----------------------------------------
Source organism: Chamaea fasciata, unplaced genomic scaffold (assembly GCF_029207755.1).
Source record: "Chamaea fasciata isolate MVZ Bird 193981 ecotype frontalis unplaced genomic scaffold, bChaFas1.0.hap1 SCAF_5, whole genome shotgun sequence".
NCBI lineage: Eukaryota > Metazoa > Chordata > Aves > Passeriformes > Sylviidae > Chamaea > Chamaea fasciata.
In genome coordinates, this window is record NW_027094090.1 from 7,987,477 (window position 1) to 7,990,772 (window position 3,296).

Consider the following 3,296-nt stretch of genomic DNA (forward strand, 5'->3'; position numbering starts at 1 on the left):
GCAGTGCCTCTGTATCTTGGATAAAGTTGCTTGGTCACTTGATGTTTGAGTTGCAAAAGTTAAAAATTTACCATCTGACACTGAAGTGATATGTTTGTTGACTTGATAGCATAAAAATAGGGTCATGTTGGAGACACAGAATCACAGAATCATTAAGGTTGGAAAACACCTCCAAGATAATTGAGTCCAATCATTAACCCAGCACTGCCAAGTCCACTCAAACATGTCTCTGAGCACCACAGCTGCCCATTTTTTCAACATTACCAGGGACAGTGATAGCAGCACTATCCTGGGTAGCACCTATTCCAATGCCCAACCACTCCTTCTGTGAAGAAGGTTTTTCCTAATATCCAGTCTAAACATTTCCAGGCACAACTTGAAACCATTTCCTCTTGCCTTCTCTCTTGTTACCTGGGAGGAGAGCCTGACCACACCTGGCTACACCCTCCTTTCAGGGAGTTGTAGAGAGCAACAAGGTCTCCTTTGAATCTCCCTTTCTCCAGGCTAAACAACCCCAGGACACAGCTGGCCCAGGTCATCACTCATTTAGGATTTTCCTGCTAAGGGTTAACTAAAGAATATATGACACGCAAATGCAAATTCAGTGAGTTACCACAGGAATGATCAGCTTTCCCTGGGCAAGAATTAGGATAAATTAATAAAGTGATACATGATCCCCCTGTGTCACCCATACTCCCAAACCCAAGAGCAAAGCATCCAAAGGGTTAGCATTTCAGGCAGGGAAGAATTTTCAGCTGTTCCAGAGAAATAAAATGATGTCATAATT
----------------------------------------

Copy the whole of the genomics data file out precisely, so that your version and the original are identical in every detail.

Source organism: Chamaea fasciata, unplaced genomic scaffold (assembly GCF_029207755.1).
Source record: "Chamaea fasciata isolate MVZ Bird 193981 ecotype frontalis unplaced genomic scaffold, bChaFas1.0.hap1 SCAF_5, whole genome shotgun sequence".
NCBI lineage: Eukaryota > Metazoa > Chordata > Aves > Passeriformes > Sylviidae > Chamaea > Chamaea fasciata.
In genome coordinates, this window is record NW_027094090.1 from 7,987,477 (window position 1) to 7,990,772 (window position 3,296).

Consider the following 3,296-nt stretch of genomic DNA (forward strand, 5'->3'; position numbering starts at 1 on the left):
GCAGTGCCTCTGTATCTTGGATAAAGTTGCTTGGTCACTTGATGTTTGAGTTGCAAAAGTTAAAAATTTACCATCTGACACTGAAGTGATATGTTTGTTGACTTGATAGCATAAAAATAGGGTCATGTTGGAGACACAGAATCACAGAATCATTAAGGTTGGAAAACACCTCCAAGATAATTGAGTCCAATCATTAACCCAGCACTGCCAAGTCCACTCAAACATGTCTCTGAGCACCACAGCTGCCCATTTTTTCAACATTACCAGGGACAGTGATAGCAGCACTATCCTGGGTAGCACCTATTCCAATGCCCAACCACTCCTTCTGTGAAGAAGGTTTTTCCTAATATCCAGTCTAAACATTTCCAGGCACAACTTGAAACCATTTCCTCTTGCCTTCTCTCTTGTTACCTGGGAGGAGAGCCTGACCACACCTGGCTACACCCTCCTTTCAGGGAGTTGTAGAGAGCAACAAGGTCTCCTTTGAATCTCCCTTTCTCCAGGCTAAACAACCCCAGGACACAGCTGGCCCAGGTCATCACTCATTTAGGATTTTCCTGCTAAGGGTTAACTAAAGAATATATGACACGCAAATGCAAATTCAGTGAGTTACCACAGGAATGATCAGCTTTCCCTGGGCAAGAATTAGGATAAATTAATAAAGTGATACATGATCCCCCTGTGTCACCCATACTCCCAAACCCAAGAGCAAAGCATCCAAAGGGTTAGCATTTCAGGCAGGGAAGAATTTTCAGCTGTTCCAGAGAAATAAAATGATGTCATAATT